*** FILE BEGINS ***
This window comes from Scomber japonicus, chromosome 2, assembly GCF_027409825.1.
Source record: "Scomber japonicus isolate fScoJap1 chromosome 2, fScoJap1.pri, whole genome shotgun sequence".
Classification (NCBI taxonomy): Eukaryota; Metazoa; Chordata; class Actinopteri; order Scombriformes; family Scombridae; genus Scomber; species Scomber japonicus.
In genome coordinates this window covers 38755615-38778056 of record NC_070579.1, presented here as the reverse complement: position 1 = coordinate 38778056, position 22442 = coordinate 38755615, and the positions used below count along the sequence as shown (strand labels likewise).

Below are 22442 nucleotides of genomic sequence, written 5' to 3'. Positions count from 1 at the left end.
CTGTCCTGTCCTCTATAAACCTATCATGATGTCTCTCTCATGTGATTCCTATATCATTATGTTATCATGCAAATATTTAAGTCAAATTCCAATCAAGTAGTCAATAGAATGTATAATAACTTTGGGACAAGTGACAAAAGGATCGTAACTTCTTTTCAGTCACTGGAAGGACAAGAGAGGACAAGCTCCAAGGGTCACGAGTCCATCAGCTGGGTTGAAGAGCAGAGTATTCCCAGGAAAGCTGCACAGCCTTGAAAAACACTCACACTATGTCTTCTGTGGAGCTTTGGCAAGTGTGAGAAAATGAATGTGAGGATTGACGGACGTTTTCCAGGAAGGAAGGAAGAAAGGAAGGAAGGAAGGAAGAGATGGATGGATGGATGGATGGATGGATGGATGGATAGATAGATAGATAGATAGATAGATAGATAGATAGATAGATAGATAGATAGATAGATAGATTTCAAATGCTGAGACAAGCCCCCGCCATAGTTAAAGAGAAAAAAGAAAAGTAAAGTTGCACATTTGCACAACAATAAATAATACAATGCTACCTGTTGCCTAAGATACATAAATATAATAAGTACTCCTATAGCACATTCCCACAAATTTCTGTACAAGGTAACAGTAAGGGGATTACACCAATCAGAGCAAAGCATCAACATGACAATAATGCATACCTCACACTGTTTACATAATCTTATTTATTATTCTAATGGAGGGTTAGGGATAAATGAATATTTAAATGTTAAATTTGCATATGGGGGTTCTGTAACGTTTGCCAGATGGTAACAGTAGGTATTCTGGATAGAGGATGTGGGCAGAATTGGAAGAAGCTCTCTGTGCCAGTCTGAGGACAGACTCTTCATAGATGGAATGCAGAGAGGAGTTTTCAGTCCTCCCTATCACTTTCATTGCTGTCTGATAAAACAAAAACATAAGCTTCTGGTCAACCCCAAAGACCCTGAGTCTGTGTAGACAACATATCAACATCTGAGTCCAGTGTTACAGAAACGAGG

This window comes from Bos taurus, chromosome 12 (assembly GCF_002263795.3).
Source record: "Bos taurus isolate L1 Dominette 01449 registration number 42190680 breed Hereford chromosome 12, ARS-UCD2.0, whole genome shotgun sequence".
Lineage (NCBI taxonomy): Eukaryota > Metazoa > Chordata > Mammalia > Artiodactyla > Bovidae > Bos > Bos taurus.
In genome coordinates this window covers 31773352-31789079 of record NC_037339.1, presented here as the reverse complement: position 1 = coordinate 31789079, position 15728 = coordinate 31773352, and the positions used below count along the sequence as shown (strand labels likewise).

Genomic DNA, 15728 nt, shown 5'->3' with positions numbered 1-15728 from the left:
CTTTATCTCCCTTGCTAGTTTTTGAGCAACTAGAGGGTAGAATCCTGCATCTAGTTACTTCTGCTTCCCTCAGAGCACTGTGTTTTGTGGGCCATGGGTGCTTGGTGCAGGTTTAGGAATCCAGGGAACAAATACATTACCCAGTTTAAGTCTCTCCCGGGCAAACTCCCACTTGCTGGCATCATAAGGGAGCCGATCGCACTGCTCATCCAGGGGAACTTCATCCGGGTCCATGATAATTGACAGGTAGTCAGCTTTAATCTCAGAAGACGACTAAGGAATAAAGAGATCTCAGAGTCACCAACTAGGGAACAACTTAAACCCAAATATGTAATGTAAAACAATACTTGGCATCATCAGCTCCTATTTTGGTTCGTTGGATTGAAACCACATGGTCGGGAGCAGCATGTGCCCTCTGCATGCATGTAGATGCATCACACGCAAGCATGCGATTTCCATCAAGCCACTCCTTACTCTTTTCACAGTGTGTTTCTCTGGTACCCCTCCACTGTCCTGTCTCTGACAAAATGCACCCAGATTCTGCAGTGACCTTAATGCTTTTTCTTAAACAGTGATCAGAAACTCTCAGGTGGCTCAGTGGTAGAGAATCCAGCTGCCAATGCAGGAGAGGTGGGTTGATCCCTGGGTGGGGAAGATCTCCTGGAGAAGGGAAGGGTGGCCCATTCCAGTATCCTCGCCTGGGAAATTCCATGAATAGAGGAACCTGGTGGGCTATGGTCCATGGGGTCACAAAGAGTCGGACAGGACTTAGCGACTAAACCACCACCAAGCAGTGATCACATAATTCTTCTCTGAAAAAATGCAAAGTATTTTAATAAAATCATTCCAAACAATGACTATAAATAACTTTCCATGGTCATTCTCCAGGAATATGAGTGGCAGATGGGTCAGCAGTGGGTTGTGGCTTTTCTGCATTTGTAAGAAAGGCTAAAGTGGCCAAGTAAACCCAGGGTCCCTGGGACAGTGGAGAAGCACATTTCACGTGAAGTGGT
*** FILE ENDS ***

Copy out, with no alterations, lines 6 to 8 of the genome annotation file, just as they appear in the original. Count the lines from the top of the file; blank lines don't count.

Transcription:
CTGTCCTGTCCTCTATAAACCTATCATGATGTCTCTCTCATGTGATTCCTATATCATTATGTTATCATGCAAATATTTAAGTCAAATTCCAATCAAGTAGTCAATAGAATGTATAATAACTTTGGGACAAGTGACAAAAGGATCGTAACTTCTTTTCAGTCACTGGAAGGACAAGAGAGGACAAGCTCCAAGGGTCACGAGTCCATCAGCTGGGTTGAAGAGCAGAGTATTCCCAGGAAAGCTGCACAGCCTTGAAAAACACTCACACTATGTCTTCTGTGGAGCTTTGGCAAGTGTGAGAAAATGAATGTGAGGATTGACGGACGTTTTCCAGGAAGGAAGGAAGAAAGGAAGGAAGGAAGGAAGAGATGGATGGATGGATGGATGGATGGATGGATGGATAGATAGATAGATAGATAGATAGATAGATAGATAGATAGATAGATAGATAGATAGATAGATTTCAAATGCTGAGACAAGCCCCCGCCATAGTTAAAGAGAAAAAAGAAAAGTAAAGTTGCACATTTGCACAACAATAAATAATACAATGCTACCTGTTGCCTAAGATACATAAATATAATAAGTACTCCTATAGCACATTCCCACAAATTTCTGTACAAGGTAACAGTAAGGGGATTACACCAATCAGAGCAAAGCATCAACATGACAATAATGCATACCTCACACTGTTTACATAATCTTATTTATTATTCTAATGGAGGGTTAGGGATAAATGAATATTTAAATGTTAAATTTGCATATGGGGGTTCTGTAACGTTTGCCAGATGGTAACAGTAGGTATTCTGGATAGAGGATGTGGGCAGAATTGGAAGAAGCTCTCTGTGCCAGTCTGAGGACAGACTCTTCATAGATGGAATGCAGAGAGGAGTTTTCAGTCCTCCCTATCACTTTCATTGCTGTCTGATAAAACAAAAACATAAGCTTCTGGTCAACCCCAAAGACCCTGAGTCTGTGTAGACAACATATCAACATCTGAGTCCAGTGTTACAGAAACGAGG

This window comes from Bos taurus, chromosome 12 (assembly GCF_002263795.3).
Source record: "Bos taurus isolate L1 Dominette 01449 registration number 42190680 breed Hereford chromosome 12, ARS-UCD2.0, whole genome shotgun sequence".